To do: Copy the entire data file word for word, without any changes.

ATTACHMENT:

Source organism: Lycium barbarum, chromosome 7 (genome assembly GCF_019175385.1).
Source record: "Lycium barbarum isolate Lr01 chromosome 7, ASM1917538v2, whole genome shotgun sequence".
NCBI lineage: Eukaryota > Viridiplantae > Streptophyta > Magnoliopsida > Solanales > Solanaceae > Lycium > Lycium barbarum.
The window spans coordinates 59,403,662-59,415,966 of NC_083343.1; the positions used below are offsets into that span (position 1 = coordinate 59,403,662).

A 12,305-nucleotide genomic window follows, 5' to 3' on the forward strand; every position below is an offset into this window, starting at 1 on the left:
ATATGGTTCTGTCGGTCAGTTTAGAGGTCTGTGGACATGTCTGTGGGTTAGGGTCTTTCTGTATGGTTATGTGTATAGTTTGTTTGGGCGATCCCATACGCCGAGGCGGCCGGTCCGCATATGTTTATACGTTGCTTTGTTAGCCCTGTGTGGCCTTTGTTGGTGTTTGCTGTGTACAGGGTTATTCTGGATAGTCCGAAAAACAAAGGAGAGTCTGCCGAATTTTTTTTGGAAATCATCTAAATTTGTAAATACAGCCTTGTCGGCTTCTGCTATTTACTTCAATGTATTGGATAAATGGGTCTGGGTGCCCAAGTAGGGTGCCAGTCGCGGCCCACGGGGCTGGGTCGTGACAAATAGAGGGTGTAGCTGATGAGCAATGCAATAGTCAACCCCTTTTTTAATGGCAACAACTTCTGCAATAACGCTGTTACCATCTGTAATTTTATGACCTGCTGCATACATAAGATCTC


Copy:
Source organism: Lycium barbarum, chromosome 7 (genome assembly GCF_019175385.1).
Source record: "Lycium barbarum isolate Lr01 chromosome 7, ASM1917538v2, whole genome shotgun sequence".
NCBI lineage: Eukaryota > Viridiplantae > Streptophyta > Magnoliopsida > Solanales > Solanaceae > Lycium > Lycium barbarum.
The window spans coordinates 59,403,662-59,415,966 of NC_083343.1; the positions used below are offsets into that span (position 1 = coordinate 59,403,662).

A 12,305-nucleotide genomic window follows, 5' to 3' on the forward strand; every position below is an offset into this window, starting at 1 on the left:
ATATGGTTCTGTCGGTCAGTTTAGAGGTCTGTGGACATGTCTGTGGGTTAGGGTCTTTCTGTATGGTTATGTGTATAGTTTGTTTGGGCGATCCCATACGCCGAGGCGGCCGGTCCGCATATGTTTATACGTTGCTTTGTTAGCCCTGTGTGGCCTTTGTTGGTGTTTGCTGTGTACAGGGTTATTCTGGATAGTCCGAAAAACAAAGGAGAGTCTGCCGAATTTTTTTTGGAAATCATCTAAATTTGTAAATACAGCCTTGTCGGCTTCTGCTATTTACTTCAATGTATTGGATAAATGGGTCTGGGTGCCCAAGTAGGGTGCCAGTCGCGGCCCACGGGGCTGGGTCGTGACAAATAGAGGGTGTAGCTGATGAGCAATGCAATAGTCAACCCCTTTTTTAATGGCAACAACTTCTGCAATAACGCTGTTACCATCTGTAATTTTATGACCTGCTGCATACATAAGATCTC